Moynihan - Irish golf's next big thing?
Gavin Moynihan during the Irish Amateur Open at Royal Dublin last May, Picture: Thos Caffrey www.golffile.ie

Gavin Moynihan during the Irish Amateur Open at Royal Dublin last May, Picture: Thos Caffrey www.golffile.ie

Gavin Moynihan plays alongside Pádraig Harrington with the Hilary Golf Society at Sutton GC earlier this year. Photo Jenny Matthews/www.golffile.ie

Gavin Moynihan plays alongside Pádraig Harrington with the Hilary Golf Society at Sutton GC earlier this year. Photo Jenny Matthews/www.golffile.ie

Gavin Moynihan salutes his followers during the second round of Irish Open at Carton House. Picture: Thos Caffrey / www.golffile.ie

Gavin Moynihan salutes his followers during the second round of Irish Open at Carton House. Picture: Thos Caffrey / www.golffile.ie

Gavin Moynihan (GB&I) watches his tee shot on the sixth hole during the foursomes match at the 2013 Walker Cup at National Golf Links of America in Southampton, N.Y. on Saturday, Sept. 7, 2013. (Copyright USGA/Chris Keane)  

Gavin Moynihan (GB&I) watches his tee shot on the sixth hole during the foursomes match at the 2013 Walker Cup at National Golf Links of America in Southampton, N.Y. on Saturday, Sept. 7, 2013. (Copyright USGA/Chris Keane)
 

We’re only guessing here but one suspects that Dr Bob Rotella, the world renowned mental guru, would love Gavin Moynihan.

“Golf is a game of mistakes and unpredictable fortune,” the Doc wrote in Golf Digest back on 2004. “Golfers who understand and love the game accept it rather than fight it. They realise the essence of golf is reacting well to inevitable mistakes and misfortunes.”

I’ve yet to see Moynihan, the youngest Irish Walker Cup player since Rory McIlroy, play with anything other than a grin on his freckled face. Having turned 19 on September 17, he is living the dream as a freshman at the University of Alabama, arguably the greatest hotbed of amateur golfing talent in the United States.

Not only is the women’s golf team, where Stephanie Meadow is the standout star, ranked amongst the top three in the US, the men’s team was voted the No. 1 team in the country in a preseason poll of coaches.

In June, the men’s team won the NCAA Championship for the first time, which meant sweet redemption for the Crimson Tide, as they are known, as they beat Illinois 4-1 in the final just 12 months after their painful defeat to a Texas side led by Jordan Spieth.

Speith is now a PGA Tour winner and one of golf’s biggest young stars and Moynihan has a few more hotshots in his team in the shape of Justin Thomas (20), Cory Whitsett (21) and Bobby Wyatt (21), who were all on the USA Walker Cup side that faced his Great Britain and Ireland side at the National Golf Links of America at the start of September.

Whitsett, the 2007 US Junior Amateur champion, captured this year’s prestigious Northeast Amateur when he closed with a 63, the lowest final-round score by a winner in the tournament’s 52 year history.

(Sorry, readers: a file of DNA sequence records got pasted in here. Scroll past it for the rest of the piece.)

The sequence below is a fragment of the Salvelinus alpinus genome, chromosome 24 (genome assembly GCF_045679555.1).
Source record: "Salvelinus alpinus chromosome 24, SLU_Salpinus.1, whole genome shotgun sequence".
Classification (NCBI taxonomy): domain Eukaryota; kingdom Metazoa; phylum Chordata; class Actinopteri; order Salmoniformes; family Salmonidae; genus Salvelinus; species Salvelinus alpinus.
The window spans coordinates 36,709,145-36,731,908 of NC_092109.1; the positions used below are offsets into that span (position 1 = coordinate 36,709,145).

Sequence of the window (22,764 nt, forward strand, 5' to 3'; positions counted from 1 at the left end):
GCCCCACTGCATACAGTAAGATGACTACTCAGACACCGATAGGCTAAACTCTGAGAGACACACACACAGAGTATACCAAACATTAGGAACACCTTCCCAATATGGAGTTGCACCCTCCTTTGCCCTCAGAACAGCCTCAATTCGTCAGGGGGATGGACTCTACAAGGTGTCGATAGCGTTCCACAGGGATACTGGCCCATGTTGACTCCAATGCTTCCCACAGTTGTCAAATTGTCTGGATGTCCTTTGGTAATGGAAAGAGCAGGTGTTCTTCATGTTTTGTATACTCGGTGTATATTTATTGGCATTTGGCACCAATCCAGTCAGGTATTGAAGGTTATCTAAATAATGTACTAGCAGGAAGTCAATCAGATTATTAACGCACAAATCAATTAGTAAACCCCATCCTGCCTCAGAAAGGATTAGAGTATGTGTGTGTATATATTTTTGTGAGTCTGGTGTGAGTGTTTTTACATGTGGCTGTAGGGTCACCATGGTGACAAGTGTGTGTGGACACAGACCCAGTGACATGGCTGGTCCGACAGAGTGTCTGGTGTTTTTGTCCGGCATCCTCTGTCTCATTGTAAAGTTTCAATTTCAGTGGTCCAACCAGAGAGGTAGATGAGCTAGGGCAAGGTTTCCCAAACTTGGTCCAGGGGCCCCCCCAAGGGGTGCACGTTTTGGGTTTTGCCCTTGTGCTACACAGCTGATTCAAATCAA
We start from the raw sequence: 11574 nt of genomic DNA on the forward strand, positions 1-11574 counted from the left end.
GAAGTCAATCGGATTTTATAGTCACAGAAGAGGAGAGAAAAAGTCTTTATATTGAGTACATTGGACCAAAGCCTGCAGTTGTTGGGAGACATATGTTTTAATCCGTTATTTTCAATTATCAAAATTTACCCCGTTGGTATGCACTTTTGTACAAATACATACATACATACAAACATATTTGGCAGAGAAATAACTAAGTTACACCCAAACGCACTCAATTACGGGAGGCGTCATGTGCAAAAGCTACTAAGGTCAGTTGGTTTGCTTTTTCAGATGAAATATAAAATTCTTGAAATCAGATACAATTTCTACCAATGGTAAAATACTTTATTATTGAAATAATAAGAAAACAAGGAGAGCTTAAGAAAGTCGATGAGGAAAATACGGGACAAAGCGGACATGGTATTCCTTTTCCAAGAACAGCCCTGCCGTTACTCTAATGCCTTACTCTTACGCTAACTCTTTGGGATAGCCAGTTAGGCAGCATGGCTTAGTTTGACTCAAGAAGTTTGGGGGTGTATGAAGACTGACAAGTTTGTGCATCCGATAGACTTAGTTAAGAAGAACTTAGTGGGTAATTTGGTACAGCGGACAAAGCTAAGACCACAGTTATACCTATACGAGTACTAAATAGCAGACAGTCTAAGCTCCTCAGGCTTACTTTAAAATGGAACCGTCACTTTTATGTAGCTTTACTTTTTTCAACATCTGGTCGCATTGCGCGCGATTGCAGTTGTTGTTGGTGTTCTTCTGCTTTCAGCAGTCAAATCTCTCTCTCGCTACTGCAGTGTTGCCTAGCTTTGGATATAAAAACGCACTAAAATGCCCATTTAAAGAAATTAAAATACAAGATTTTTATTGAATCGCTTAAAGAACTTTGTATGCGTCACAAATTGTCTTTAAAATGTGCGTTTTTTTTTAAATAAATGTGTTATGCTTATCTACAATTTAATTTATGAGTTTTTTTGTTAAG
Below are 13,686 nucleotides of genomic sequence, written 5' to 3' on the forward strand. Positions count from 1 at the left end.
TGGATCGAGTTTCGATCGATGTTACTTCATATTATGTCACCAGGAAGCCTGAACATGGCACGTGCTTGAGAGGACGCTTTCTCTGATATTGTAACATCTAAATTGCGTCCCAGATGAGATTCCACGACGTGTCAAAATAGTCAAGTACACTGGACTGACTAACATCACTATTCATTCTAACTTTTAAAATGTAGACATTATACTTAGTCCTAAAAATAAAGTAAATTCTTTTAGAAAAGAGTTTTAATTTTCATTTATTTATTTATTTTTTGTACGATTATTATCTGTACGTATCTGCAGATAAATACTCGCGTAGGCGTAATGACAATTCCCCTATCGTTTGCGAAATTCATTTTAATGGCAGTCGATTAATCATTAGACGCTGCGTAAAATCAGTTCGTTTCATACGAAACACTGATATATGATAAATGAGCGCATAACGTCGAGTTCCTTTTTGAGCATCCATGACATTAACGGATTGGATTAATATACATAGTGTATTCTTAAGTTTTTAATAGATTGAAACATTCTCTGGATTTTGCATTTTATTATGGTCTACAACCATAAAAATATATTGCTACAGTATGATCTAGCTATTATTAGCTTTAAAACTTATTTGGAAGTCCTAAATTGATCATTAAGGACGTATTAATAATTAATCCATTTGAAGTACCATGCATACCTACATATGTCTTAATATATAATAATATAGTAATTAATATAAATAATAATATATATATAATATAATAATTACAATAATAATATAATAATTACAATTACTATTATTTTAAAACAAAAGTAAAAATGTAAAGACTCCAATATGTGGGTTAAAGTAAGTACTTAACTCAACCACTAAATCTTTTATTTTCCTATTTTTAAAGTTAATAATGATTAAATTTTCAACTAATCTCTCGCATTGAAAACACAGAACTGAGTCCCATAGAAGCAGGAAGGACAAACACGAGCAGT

Thomas won both the 2012 Fred Haskins Award and the 2012 Jack Nicklaus Award as the nation’s top collegiate golfer, as well as the 2012 Phil Mickelson Award, for the outstanding freshman in Division I men’s golf. He also made the cut in the Travelers Championship, finishing tied for 30th, five shots ahead of Padraig Harrington and six better than Lee Westwood. As for Wyatt, his claim to fame is that he shot a 57 at the 2010 Alabama State Junior Championship. 

“Yeah,” Moynihan says with a chuckle, “we’ve some serious players on the team. There was plenty of banter before the Walker Cup.”

The banter included some competitive action around the team’s practice chipping green at the Ol’ Colony Golf Complex, close to the college’s Tuscaloosa campus. In fact, when it comes to getting the most out of his game, the Donabate youngster has a lot in common with another Irishman who triumphed in the state of Alabama - Graeme McDowell.

The 2010 US Open champion went to the rival University of Alabama, Birmingham and broke scoring records set by the likes of Tiger Woods and Luke Donald en route to becoming the top collegiate player in the US. Moynihan, naturally enough, regards him as a hero to rival his father Michael, who introduced him to the game.

“He doesn’t hit it miles, he just plots his way around,” the Dubliner says of McDowell, though he could easily be describing his own game. “He’s got a great short game and he’s a good putter, so he’s definitely one that I look up to. Shane [Lowry] is another one. His short game is so good and he doesn’t try to overpower a golf course. He just plays to his strengths all the time.”

Moynihan’s father brought him to Donabate Golf Club when he was seven. Soon he was having lessons with the great Hugh Jackson, a man who once finished eighth behind the legendary Jack Nicklaus in the 1970 Open Championship at St Andrews.